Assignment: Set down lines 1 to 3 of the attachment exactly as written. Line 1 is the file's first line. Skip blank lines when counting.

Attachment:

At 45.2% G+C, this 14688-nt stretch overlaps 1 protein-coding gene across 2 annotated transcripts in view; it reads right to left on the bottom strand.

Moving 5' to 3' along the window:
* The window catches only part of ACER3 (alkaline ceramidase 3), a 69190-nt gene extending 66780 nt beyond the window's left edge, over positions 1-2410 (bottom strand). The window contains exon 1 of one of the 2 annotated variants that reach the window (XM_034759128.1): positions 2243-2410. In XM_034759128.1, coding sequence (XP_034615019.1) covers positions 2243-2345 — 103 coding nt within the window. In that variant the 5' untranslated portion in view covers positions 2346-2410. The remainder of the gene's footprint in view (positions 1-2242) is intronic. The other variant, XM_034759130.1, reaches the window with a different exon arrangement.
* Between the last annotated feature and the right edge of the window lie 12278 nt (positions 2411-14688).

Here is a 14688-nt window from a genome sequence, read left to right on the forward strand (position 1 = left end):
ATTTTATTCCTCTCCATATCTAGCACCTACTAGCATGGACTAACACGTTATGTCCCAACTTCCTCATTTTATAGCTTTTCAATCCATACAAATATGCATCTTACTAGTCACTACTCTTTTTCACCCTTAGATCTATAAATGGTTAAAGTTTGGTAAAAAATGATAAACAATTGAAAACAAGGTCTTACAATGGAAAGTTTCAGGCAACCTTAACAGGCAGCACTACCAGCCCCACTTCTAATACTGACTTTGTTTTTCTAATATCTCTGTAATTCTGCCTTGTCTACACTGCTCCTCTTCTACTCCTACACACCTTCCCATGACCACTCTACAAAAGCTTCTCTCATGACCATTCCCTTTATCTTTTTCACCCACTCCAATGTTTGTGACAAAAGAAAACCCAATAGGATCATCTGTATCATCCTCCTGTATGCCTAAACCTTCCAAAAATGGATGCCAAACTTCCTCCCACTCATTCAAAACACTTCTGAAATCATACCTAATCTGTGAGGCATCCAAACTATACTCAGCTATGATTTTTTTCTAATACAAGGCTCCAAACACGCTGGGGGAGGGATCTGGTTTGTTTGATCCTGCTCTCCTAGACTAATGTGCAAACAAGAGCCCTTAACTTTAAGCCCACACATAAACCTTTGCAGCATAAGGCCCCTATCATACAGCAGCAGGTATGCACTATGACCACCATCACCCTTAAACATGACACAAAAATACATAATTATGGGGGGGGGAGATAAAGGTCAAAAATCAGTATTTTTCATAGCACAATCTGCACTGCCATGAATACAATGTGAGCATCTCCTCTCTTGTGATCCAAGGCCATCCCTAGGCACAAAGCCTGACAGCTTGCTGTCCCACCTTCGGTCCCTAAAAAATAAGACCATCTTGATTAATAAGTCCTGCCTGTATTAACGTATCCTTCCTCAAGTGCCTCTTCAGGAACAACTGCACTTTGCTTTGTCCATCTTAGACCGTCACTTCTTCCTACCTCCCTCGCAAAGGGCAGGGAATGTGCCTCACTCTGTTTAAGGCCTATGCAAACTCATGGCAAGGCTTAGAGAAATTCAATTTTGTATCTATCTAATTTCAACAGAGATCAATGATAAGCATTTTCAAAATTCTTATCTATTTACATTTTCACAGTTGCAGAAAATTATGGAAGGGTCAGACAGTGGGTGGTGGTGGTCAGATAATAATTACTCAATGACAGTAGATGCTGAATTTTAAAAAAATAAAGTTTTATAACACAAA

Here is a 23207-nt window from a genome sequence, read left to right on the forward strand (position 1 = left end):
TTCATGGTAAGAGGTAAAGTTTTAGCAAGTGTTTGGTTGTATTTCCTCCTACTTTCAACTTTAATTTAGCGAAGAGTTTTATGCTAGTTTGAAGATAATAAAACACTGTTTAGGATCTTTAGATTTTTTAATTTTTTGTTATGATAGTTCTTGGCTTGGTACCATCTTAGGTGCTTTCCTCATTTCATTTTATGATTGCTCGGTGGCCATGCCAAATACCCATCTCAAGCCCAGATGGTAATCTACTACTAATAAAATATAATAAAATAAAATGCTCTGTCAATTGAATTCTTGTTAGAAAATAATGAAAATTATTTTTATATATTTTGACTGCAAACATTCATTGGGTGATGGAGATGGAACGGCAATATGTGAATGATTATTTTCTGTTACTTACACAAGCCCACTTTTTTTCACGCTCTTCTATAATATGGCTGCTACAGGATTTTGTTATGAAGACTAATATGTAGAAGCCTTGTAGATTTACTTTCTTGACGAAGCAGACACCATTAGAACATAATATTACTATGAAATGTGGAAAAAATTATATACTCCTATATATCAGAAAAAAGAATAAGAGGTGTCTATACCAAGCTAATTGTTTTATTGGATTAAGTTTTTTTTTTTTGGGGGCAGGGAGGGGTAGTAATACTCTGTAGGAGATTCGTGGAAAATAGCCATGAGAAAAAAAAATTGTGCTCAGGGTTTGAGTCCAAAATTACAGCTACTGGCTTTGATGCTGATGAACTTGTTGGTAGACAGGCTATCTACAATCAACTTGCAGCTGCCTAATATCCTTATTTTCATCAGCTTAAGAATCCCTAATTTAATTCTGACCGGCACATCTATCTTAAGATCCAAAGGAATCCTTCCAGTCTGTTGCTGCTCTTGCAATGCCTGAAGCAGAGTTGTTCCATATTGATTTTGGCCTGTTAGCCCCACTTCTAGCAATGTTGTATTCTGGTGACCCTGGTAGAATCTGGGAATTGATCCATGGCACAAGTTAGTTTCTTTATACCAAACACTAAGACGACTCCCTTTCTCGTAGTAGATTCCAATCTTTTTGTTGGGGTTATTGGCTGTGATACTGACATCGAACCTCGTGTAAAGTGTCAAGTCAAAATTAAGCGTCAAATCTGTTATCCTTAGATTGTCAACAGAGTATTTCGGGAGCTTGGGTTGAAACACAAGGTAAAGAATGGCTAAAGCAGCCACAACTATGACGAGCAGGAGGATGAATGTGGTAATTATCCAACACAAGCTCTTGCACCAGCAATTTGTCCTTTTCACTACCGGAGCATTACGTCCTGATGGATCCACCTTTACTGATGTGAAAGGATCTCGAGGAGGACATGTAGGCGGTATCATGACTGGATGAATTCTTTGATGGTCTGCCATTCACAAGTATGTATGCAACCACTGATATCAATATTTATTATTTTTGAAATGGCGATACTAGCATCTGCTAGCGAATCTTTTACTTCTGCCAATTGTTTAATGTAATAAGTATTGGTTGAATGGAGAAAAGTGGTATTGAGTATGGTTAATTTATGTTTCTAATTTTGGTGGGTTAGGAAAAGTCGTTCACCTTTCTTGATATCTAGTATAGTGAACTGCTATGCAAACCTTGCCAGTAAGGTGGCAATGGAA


At 45.2% G+C, this 14688-nt stretch overlaps 1 protein-coding gene across 2 annotated transcripts in view; it reads right to left on the bottom strand.

Moving 5' to 3' along the window:
* The window catches only part of ACER3 (alkaline ceramidase 3), a 69190-nt gene extending 66780 nt beyond the window's left edge, over positions 1-2410 (bottom strand). The window contains exon 1 of one of the 2 annotated variants that reach the window (XM_034759128.1): positions 2243-2410. In XM_034759128.1, coding sequence (XP_034615019.1) covers positions 2243-2345 — 103 coding nt within the window. In that variant the 5' untranslated portion in view covers positions 2346-2410. The remainder of the gene's footprint in view (positions 1-2242) is intronic. The other variant, XM_034759130.1, reaches the window with a different exon arrangement.